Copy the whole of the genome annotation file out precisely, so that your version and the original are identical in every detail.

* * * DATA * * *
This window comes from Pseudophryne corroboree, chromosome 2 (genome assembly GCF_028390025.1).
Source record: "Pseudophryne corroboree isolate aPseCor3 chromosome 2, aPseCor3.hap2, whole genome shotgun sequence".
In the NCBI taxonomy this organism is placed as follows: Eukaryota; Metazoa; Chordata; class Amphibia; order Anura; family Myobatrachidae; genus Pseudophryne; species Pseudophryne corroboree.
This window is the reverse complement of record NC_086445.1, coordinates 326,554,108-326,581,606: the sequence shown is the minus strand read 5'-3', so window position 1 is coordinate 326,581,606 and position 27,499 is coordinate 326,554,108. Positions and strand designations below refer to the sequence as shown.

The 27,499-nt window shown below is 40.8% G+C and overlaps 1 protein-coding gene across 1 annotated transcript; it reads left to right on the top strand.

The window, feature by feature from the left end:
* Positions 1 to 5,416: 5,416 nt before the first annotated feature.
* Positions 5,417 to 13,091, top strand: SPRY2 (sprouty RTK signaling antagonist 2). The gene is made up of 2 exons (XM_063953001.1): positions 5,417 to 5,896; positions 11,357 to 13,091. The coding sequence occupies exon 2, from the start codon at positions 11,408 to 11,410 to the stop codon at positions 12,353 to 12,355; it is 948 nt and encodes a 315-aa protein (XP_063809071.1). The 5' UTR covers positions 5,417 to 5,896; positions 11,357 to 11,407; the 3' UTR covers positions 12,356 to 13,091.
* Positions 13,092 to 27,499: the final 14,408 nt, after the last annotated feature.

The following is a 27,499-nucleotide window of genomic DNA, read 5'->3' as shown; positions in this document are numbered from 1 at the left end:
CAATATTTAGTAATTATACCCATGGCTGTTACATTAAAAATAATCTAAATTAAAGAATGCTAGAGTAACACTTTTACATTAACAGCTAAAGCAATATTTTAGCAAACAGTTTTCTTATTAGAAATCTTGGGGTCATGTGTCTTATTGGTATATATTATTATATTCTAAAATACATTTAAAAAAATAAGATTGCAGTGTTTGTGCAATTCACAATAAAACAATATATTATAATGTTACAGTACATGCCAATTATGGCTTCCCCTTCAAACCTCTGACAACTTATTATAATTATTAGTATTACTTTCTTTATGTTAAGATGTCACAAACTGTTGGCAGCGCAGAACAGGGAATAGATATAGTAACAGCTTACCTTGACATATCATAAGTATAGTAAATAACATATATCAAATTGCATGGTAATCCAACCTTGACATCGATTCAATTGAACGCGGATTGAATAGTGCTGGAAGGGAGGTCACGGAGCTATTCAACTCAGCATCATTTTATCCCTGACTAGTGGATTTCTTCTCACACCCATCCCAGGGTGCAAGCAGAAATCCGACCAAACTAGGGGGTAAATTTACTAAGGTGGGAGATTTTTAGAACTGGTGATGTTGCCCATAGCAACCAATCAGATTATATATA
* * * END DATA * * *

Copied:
This window comes from Pseudophryne corroboree, chromosome 2 (genome assembly GCF_028390025.1).
Source record: "Pseudophryne corroboree isolate aPseCor3 chromosome 2, aPseCor3.hap2, whole genome shotgun sequence".
In the NCBI taxonomy this organism is placed as follows: Eukaryota; Metazoa; Chordata; class Amphibia; order Anura; family Myobatrachidae; genus Pseudophryne; species Pseudophryne corroboree.
This window is the reverse complement of record NC_086445.1, coordinates 326,554,108-326,581,606: the sequence shown is the minus strand read 5'-3', so window position 1 is coordinate 326,581,606 and position 27,499 is coordinate 326,554,108. Positions and strand designations below refer to the sequence as shown.

The 27,499-nt window shown below is 40.8% G+C and overlaps 1 protein-coding gene across 1 annotated transcript; it reads left to right on the top strand.

The window, feature by feature from the left end:
* Positions 1 to 5,416: 5,416 nt before the first annotated feature.
* Positions 5,417 to 13,091, top strand: SPRY2 (sprouty RTK signaling antagonist 2). The gene is made up of 2 exons (XM_063953001.1): positions 5,417 to 5,896; positions 11,357 to 13,091. The coding sequence occupies exon 2, from the start codon at positions 11,408 to 11,410 to the stop codon at positions 12,353 to 12,355; it is 948 nt and encodes a 315-aa protein (XP_063809071.1). The 5' UTR covers positions 5,417 to 5,896; positions 11,357 to 11,407; the 3' UTR covers positions 12,356 to 13,091.
* Positions 13,092 to 27,499: the final 14,408 nt, after the last annotated feature.

The following is a 27,499-nucleotide window of genomic DNA, read 5'->3' as shown; positions in this document are numbered from 1 at the left end:
CAATATTTAGTAATTATACCCATGGCTGTTACATTAAAAATAATCTAAATTAAAGAATGCTAGAGTAACACTTTTACATTAACAGCTAAAGCAATATTTTAGCAAACAGTTTTCTTATTAGAAATCTTGGGGTCATGTGTCTTATTGGTATATATTATTATATTCTAAAATACATTTAAAAAAATAAGATTGCAGTGTTTGTGCAATTCACAATAAAACAATATATTATAATGTTACAGTACATGCCAATTATGGCTTCCCCTTCAAACCTCTGACAACTTATTATAATTATTAGTATTACTTTCTTTATGTTAAGATGTCACAAACTGTTGGCAGCGCAGAACAGGGAATAGATATAGTAACAGCTTACCTTGACATATCATAAGTATAGTAAATAACATATATCAAATTGCATGGTAATCCAACCTTGACATCGATTCAATTGAACGCGGATTGAATAGTGCTGGAAGGGAGGTCACGGAGCTATTCAACTCAGCATCATTTTATCCCTGACTAGTGGATTTCTTCTCACACCCATCCCAGGGTGCAAGCAGAAATCCGACCAAACTAGGGGGTAAATTTACTAAGGTGGGAGATTTTTAGAACTGGTGATGTTGCCCATAGCAACCAATCAGATTATATATA